1:100 The Warehouse Re-imagined

Warehouse 421, November 19 to March 19

As a part of Warehouse 421’s redevelopment, SHF invited local artists and designers to submit their own plans for a warehouse-­based arts venue, and the results are on display here as a series of 1:100 scale models.

Art: Process & Practice

Warehouse 411, November 19 to January 23

Just a short distance from ­Warehouse 421, Warehouse 411 houses Art: ­Process & Practice, an exhibition of works made by the students from the first two cohorts of the year-long Salama bint Hamdan Emerging Artists Fellowship (SEAF).

A technical and practical course for Emiratis who are keen to pursue a career in art and design, the SEAF is a partnership between the foundation and the prestigious Rhode Island School of Design, whose faculty visit Abu Dhabi to conduct intensive classes as part of each SEAF ­programme.

On completion of the programme, the most talented SEAF students are able to gain funding and admission to the Rhode Island School of Design, where they can pursue a master’s in fine arts.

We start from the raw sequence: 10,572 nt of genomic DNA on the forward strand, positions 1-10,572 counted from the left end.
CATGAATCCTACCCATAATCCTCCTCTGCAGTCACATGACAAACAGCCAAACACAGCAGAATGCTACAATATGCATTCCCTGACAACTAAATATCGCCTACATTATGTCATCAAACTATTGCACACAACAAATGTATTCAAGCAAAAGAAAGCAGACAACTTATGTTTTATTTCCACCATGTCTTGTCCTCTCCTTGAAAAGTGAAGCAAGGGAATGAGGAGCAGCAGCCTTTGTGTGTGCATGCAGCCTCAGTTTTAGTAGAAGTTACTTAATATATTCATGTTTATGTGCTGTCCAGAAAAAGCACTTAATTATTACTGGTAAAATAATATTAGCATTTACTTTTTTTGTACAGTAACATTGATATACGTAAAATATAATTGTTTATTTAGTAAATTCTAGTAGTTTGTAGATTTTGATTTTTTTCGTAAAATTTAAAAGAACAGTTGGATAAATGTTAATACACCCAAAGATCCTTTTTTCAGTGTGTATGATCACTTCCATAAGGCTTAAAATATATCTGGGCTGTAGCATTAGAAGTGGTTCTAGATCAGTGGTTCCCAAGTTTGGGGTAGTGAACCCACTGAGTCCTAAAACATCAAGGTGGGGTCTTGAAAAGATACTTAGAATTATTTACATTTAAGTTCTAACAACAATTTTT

After the exhibition closes, Warehouse 411 will be converted into the future home of the SEAF initiative, complete with workshops, galleries and ­studios.

The sweet sounds of the launch weekend


Thursday, November 19, 8.30pm

The Grammy Award-winning ­Saharan group Tinariwen are a collective of Tuareg musicians from the deserts of Northern Mali. Formed in 1979, the band has won a following beyond North Africa with performances at festivals globally, playing their Berber and North African rhythms and instruments, including the lute and one-string fiddle.

Mulatu Astatke

Friday, November 20, 8.30pm

Born in 1943, the Ethiopian musician, composer and bandleader Mulatu Astatke is credited as the man who created Ethio-jazz, a blend of music that mixes his own vibraphone, Ethiopian tuning, American jazz, Latin rhythms and generous use of the wah-wah pedal. Trained in London, New York and Boston, Astatke performed with Duke Ellington when the American bandleader toured Ethiopia and Zambia in the early 1970s, and has released more than 20 albums to date. Astatke’s early recordings started to attract a cult following 15 years ago, when they were unearthed and reissued by a Frances Falceto, a French record producer.


Saturday, November 21, 8.30pm

Formed in 2008, Tarabband are a group of Swedish folk musicians all of whom originate from somewhere in the Arab world. The band’s music speaks of survival, exile, life and rebirth. Tarabband’s music is influenced by the group’s diverse backgrounds and by folk, gypsy flamenco and jazz.

All performances are free.

For more information, visit